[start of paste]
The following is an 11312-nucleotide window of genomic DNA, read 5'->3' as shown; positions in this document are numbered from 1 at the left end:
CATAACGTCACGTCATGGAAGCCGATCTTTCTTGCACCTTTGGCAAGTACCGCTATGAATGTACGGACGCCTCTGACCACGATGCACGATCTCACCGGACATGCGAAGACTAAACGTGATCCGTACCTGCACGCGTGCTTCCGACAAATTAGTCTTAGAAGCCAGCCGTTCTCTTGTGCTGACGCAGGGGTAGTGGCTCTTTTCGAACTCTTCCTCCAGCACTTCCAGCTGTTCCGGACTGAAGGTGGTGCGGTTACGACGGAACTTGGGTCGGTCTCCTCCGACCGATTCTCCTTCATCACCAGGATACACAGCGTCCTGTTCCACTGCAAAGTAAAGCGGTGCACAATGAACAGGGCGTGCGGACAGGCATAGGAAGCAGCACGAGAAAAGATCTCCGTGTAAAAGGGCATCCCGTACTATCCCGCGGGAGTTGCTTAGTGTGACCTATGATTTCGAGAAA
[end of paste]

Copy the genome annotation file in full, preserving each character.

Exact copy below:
The following is an 11312-nucleotide window of genomic DNA, read 5'->3' as shown; positions in this document are numbered from 1 at the left end:
CATAACGTCACGTCATGGAAGCCGATCTTTCTTGCACCTTTGGCAAGTACCGCTATGAATGTACGGACGCCTCTGACCACGATGCACGATCTCACCGGACATGCGAAGACTAAACGTGATCCGTACCTGCACGCGTGCTTCCGACAAATTAGTCTTAGAAGCCAGCCGTTCTCTTGTGCTGACGCAGGGGTAGTGGCTCTTTTCGAACTCTTCCTCCAGCACTTCCAGCTGTTCCGGACTGAAGGTGGTGCGGTTACGACGGAACTTGGGTCGGTCTCCTCCGACCGATTCTCCTTCATCACCAGGATACACAGCGTCCTGTTCCACTGCAAAGTAAAGCGGTGCACAATGAACAGGGCGTGCGGACAGGCATAGGAAGCAGCACGAGAAAAGATCTCCGTGTAAAAGGGCATCCCGTACTATCCCGCGGGAGTTGCTTAGTGTGACCTATGATTTCGAGAAA